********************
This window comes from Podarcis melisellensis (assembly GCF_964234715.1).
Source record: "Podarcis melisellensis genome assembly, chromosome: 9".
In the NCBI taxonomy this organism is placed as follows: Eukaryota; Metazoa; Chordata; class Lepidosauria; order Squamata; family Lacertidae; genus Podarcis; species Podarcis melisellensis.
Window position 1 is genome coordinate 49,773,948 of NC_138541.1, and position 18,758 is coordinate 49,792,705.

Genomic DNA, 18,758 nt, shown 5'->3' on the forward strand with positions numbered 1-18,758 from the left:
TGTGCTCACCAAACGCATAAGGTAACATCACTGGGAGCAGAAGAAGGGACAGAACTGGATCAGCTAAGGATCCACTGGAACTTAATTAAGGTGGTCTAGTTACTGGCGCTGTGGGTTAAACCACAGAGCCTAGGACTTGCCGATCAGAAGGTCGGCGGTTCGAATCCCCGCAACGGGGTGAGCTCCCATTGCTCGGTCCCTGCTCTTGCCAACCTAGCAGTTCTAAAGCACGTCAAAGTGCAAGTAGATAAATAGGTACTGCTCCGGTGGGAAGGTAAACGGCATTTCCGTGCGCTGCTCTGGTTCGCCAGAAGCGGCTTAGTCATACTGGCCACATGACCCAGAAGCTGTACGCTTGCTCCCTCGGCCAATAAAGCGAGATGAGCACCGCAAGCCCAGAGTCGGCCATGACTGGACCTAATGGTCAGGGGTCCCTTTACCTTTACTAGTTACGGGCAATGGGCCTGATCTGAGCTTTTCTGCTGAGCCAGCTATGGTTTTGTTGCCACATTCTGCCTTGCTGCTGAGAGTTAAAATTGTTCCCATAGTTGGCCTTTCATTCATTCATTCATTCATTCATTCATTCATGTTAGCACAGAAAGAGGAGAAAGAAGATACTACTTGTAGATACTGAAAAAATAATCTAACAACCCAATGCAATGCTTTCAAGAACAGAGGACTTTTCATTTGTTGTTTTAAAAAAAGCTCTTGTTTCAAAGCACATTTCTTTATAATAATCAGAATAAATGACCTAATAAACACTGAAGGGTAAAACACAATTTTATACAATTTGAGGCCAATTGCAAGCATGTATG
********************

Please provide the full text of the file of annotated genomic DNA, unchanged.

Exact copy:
This window comes from Podarcis melisellensis (assembly GCF_964234715.1).
Source record: "Podarcis melisellensis genome assembly, chromosome: 9".
In the NCBI taxonomy this organism is placed as follows: Eukaryota; Metazoa; Chordata; class Lepidosauria; order Squamata; family Lacertidae; genus Podarcis; species Podarcis melisellensis.
Window position 1 is genome coordinate 49,773,948 of NC_138541.1, and position 18,758 is coordinate 49,792,705.

Genomic DNA, 18,758 nt, shown 5'->3' on the forward strand with positions numbered 1-18,758 from the left:
TGTGCTCACCAAACGCATAAGGTAACATCACTGGGAGCAGAAGAAGGGACAGAACTGGATCAGCTAAGGATCCACTGGAACTTAATTAAGGTGGTCTAGTTACTGGCGCTGTGGGTTAAACCACAGAGCCTAGGACTTGCCGATCAGAAGGTCGGCGGTTCGAATCCCCGCAACGGGGTGAGCTCCCATTGCTCGGTCCCTGCTCTTGCCAACCTAGCAGTTCTAAAGCACGTCAAAGTGCAAGTAGATAAATAGGTACTGCTCCGGTGGGAAGGTAAACGGCATTTCCGTGCGCTGCTCTGGTTCGCCAGAAGCGGCTTAGTCATACTGGCCACATGACCCAGAAGCTGTACGCTTGCTCCCTCGGCCAATAAAGCGAGATGAGCACCGCAAGCCCAGAGTCGGCCATGACTGGACCTAATGGTCAGGGGTCCCTTTACCTTTACTAGTTACGGGCAATGGGCCTGATCTGAGCTTTTCTGCTGAGCCAGCTATGGTTTTGTTGCCACATTCTGCCTTGCTGCTGAGAGTTAAAATTGTTCCCATAGTTGGCCTTTCATTCATTCATTCATTCATTCATTCATTCATGTTAGCACAGAAAGAGGAGAAAGAAGATACTACTTGTAGATACTGAAAAAATAATCTAACAACCCAATGCAATGCTTTCAAGAACAGAGGACTTTTCATTTGTTGTTTTAAAAAAAGCTCTTGTTTCAAAGCACATTTCTTTATAATAATCAGAATAAATGACCTAATAAACACTGAAGGGTAAAACACAATTTTATACAATTTGAGGCCAATTGCAAGCATGTATG